April 23rd, 2015
Karen: A Boy with No Name, A People with No Rights | HART Prize for Human Rights
This essay, by James Bradley, received second prize in the HART Prize for Human Rights Junior Essay Category. Read more entries here.
Silence. It is eleven o’clock sharp at Kalaywa Tawya Monastery in Yangon. A seven-year-old sets his alms bowl on the table and sits cross-legged on the dining hall floor. He is one of 1,344 resident monks and represents one of the 19 ethnic groups.[i] He cannot recall exactly where he was born, what his name was, and how he ended up here. He only knows that his parents abandoned him for being the “naughtiest” one of his eleven siblings, and that the monks took him in and named him after his spoken language: Karen.[ii] The longer he stays in the monastery, the more he forgets his family, his language, and his tribe. In a Buddhist society that promotes peace and harmony, how had it come to this for the orphan from the mountains?
Buddhism is closely associated with the principle of non-violence, but Buddhist-majority Myanmar has been torn apart by fierce conflicts.[iii] Despite claims by the current President Thien Sen that the widespread reports of genocide are “a media fabrication,” all minorities – not just Rohingya Muslims – are in dire need of protection.[iv][v][vi] From Rakhine Coast to Kayah Mountains, various peoples suffer from human rights violations in the hands of government forces and armed civilians. Not only are they denied citizenship rights, but they are also suffering from violence, discrimination, and land-grabbing.[vii][viii] Those who stand and speak against such abuses face imminent danger. The international community has focused on the recent skirmishes between Kokang rebels and Myanmar military and the on-going conflict between Rohingya Muslims and Rakhine Buddhists.[ix][x] But let’s not forget the other minority groups – specifically the Karen people – who have been quietly pushed to the margins.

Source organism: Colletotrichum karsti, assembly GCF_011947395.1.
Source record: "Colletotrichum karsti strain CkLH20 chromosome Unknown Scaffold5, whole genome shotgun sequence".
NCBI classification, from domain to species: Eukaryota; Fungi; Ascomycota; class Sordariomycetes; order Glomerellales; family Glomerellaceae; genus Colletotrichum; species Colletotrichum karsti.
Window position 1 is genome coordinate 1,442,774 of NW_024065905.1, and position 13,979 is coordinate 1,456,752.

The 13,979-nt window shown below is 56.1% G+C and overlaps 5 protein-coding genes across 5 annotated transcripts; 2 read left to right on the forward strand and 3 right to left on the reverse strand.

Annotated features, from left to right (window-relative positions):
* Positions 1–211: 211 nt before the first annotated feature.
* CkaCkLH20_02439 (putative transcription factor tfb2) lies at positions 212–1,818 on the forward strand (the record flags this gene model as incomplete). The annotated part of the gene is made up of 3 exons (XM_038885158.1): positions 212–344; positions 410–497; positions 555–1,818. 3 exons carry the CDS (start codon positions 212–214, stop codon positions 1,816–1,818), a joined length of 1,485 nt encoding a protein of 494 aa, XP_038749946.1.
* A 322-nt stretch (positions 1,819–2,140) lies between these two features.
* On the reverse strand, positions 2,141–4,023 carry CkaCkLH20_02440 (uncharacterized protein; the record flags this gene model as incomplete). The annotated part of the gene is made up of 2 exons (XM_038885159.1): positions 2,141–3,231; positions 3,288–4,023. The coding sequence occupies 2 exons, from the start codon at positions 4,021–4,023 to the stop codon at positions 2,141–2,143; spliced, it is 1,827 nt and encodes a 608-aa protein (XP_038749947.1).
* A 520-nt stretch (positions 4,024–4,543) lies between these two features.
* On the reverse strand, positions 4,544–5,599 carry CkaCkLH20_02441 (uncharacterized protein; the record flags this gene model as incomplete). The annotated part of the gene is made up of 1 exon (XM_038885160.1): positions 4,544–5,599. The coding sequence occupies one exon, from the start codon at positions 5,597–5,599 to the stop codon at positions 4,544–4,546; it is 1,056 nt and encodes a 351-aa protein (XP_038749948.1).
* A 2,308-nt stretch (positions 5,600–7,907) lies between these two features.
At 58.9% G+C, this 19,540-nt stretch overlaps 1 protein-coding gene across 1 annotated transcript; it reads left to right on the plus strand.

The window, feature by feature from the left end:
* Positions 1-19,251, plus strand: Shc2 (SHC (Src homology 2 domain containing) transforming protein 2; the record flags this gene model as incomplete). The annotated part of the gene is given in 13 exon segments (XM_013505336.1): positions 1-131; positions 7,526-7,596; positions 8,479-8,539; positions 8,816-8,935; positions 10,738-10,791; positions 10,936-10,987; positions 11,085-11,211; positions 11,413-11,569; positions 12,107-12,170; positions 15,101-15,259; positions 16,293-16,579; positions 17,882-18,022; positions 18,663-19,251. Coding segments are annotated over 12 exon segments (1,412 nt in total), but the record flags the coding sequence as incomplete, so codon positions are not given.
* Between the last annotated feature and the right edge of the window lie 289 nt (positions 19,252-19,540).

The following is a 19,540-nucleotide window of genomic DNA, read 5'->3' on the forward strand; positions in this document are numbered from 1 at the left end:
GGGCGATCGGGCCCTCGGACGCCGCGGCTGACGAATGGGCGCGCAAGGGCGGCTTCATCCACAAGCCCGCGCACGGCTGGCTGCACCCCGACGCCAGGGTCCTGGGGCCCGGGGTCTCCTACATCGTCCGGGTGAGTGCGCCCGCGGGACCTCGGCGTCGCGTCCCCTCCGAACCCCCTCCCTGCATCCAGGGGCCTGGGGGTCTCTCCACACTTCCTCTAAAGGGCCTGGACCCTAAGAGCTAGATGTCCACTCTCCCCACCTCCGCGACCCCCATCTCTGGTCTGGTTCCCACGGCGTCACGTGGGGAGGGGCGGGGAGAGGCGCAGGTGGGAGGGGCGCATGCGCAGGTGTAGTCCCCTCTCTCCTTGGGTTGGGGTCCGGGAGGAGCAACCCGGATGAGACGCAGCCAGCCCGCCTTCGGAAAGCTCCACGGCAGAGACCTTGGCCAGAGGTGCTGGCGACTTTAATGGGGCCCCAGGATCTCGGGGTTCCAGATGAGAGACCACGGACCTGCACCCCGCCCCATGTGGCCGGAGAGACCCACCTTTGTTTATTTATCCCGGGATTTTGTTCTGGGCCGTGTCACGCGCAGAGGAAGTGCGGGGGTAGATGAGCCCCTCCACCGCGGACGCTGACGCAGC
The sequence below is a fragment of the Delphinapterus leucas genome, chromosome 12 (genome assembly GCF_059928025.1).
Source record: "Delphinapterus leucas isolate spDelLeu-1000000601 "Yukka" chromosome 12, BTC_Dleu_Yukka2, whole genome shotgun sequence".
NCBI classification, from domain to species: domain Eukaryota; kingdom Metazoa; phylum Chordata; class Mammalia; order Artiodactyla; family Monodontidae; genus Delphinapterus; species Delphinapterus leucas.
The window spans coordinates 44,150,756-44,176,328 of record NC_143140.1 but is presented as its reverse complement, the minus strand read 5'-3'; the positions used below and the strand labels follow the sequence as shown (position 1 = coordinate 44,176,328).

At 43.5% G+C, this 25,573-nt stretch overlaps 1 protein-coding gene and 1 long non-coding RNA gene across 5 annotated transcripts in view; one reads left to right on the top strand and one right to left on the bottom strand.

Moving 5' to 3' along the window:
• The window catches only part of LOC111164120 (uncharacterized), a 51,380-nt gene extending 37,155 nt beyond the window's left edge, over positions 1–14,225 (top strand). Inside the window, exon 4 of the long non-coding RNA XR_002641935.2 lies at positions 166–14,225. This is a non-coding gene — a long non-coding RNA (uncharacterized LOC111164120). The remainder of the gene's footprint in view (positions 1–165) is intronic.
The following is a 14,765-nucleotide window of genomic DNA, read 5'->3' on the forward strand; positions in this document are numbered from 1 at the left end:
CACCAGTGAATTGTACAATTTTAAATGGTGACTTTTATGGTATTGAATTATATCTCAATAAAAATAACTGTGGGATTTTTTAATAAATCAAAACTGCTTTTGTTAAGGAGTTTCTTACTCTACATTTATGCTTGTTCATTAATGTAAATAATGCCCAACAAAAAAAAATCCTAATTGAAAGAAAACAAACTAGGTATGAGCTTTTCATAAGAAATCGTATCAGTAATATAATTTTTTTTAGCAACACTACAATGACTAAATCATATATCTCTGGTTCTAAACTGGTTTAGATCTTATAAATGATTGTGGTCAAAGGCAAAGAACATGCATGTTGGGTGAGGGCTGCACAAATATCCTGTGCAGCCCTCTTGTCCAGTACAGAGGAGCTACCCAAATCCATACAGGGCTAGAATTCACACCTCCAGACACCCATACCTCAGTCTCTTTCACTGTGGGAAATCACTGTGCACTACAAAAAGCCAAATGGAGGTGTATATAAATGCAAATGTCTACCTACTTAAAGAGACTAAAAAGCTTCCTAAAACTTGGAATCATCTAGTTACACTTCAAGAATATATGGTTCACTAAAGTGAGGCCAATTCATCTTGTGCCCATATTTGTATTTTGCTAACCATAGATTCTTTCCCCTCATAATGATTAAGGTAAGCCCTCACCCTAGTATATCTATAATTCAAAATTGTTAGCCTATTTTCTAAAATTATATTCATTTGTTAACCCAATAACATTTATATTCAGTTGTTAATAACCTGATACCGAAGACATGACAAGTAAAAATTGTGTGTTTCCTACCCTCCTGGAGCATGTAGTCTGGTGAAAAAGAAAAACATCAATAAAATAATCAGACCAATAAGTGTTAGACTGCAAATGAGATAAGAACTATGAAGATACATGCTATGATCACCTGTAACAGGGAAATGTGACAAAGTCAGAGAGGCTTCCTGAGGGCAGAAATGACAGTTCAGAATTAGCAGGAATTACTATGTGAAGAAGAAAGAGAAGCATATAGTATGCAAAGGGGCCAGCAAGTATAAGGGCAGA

Karen are no strangers to marginalisation and consider themselves “orphans” without a homeland.[xi] Throughout history, they lived at the boundaries and were caught in the crossfire of regional powers; today, seven million Karen continue to struggle against various forms of oppression in Myanmar.[xii] The government has systematically targeted Karen and employed brutal tactics: compulsory relocation, village annihilation, forced labour, indiscriminate killings, and enforced starvation, just to name a few.[xiii] These human rights violations were highlighted by the Back Pack Health Workers Team in 2006 and further supported by a few advocacy groups.[xiv][xv] However, with media attention on Muslims and Chinese minorities, the government seems to be getting away with its aggressive campaign against Karen.
Besides physical violence, Karen suffer from more silent forms of marginalisation. Since 2011, the government has been assigning less than 3% for healthcare and education.[xvi] It is very unlikely that these funds are allocated to the Karen community. Whereas 50% of Burmese children attain secondary education, the Karen students mostly complete elementary learning level.[xvii] The lack of educational opportunity and the nationalisation of schools are calculated measures by the government to suppress freethinking, cultural consciousness, and economic advancement.[xviii] Furthermore, the recent splintering of Karen into two main fractions has torn numerous communities apart. The Democratic Buddhist Army is now working with the government to fight against Karen National Union.[xix] The further marginalized Karen are now fighting against their own people and trying to avoid possible killings, torture, rape, landmines and forced labour. Some have sought refuge in camps administered by the United Nations High Commissioner for Refugees (UNHCR) along the Thai-Myanmar border.[xx][xxi][xxii]